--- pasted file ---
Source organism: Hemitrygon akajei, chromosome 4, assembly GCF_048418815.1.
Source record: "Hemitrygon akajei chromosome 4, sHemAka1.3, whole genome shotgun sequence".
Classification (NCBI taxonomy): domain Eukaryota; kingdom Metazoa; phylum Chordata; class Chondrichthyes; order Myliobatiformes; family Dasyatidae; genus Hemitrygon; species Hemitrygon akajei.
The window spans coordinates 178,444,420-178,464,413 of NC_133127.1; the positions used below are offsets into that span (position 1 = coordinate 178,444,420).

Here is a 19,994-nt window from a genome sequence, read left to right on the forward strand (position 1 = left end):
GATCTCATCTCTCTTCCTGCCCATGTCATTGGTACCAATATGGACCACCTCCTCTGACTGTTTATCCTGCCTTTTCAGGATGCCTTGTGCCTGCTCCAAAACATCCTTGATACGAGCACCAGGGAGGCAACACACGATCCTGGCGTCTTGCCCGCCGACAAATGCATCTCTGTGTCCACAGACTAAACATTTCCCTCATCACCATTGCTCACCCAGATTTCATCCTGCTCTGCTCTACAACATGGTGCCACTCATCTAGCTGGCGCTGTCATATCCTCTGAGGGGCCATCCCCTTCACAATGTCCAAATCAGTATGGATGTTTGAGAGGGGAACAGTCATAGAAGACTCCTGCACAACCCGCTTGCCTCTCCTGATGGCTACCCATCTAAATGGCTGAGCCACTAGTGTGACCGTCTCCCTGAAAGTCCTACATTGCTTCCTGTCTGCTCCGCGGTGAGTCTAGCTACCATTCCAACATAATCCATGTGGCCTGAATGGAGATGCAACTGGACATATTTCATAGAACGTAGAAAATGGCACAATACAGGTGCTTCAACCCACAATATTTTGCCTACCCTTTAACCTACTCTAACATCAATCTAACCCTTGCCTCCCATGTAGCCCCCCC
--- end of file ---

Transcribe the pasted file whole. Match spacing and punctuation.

Source organism: Hemitrygon akajei, chromosome 4, assembly GCF_048418815.1.
Source record: "Hemitrygon akajei chromosome 4, sHemAka1.3, whole genome shotgun sequence".
Classification (NCBI taxonomy): domain Eukaryota; kingdom Metazoa; phylum Chordata; class Chondrichthyes; order Myliobatiformes; family Dasyatidae; genus Hemitrygon; species Hemitrygon akajei.
The window spans coordinates 178,444,420-178,464,413 of NC_133127.1; the positions used below are offsets into that span (position 1 = coordinate 178,444,420).

Here is a 19,994-nt window from a genome sequence, read left to right on the forward strand (position 1 = left end):
GATCTCATCTCTCTTCCTGCCCATGTCATTGGTACCAATATGGACCACCTCCTCTGACTGTTTATCCTGCCTTTTCAGGATGCCTTGTGCCTGCTCCAAAACATCCTTGATACGAGCACCAGGGAGGCAACACACGATCCTGGCGTCTTGCCCGCCGACAAATGCATCTCTGTGTCCACAGACTAAACATTTCCCTCATCACCATTGCTCACCCAGATTTCATCCTGCTCTGCTCTACAACATGGTGCCACTCATCTAGCTGGCGCTGTCATATCCTCTGAGGGGCCATCCCCTTCACAATGTCCAAATCAGTATGGATGTTTGAGAGGGGAACAGTCATAGAAGACTCCTGCACAACCCGCTTGCCTCTCCTGATGGCTACCCATCTAAATGGCTGAGCCACTAGTGTGACCGTCTCCCTGAAAGTCCTACATTGCTTCCTGTCTGCTCCGCGGTGAGTCTAGCTACCATTCCAACATAATCCATGTGGCCTGAATGGAGATGCAACTGGACATATTTCATAGAACGTAGAAAATGGCACAATACAGGTGCTTCAACCCACAATATTTTGCCTACCCTTTAACCTACTCTAACATCAATCTAACCCTTGCCTCCCATGTAGCCCCCCC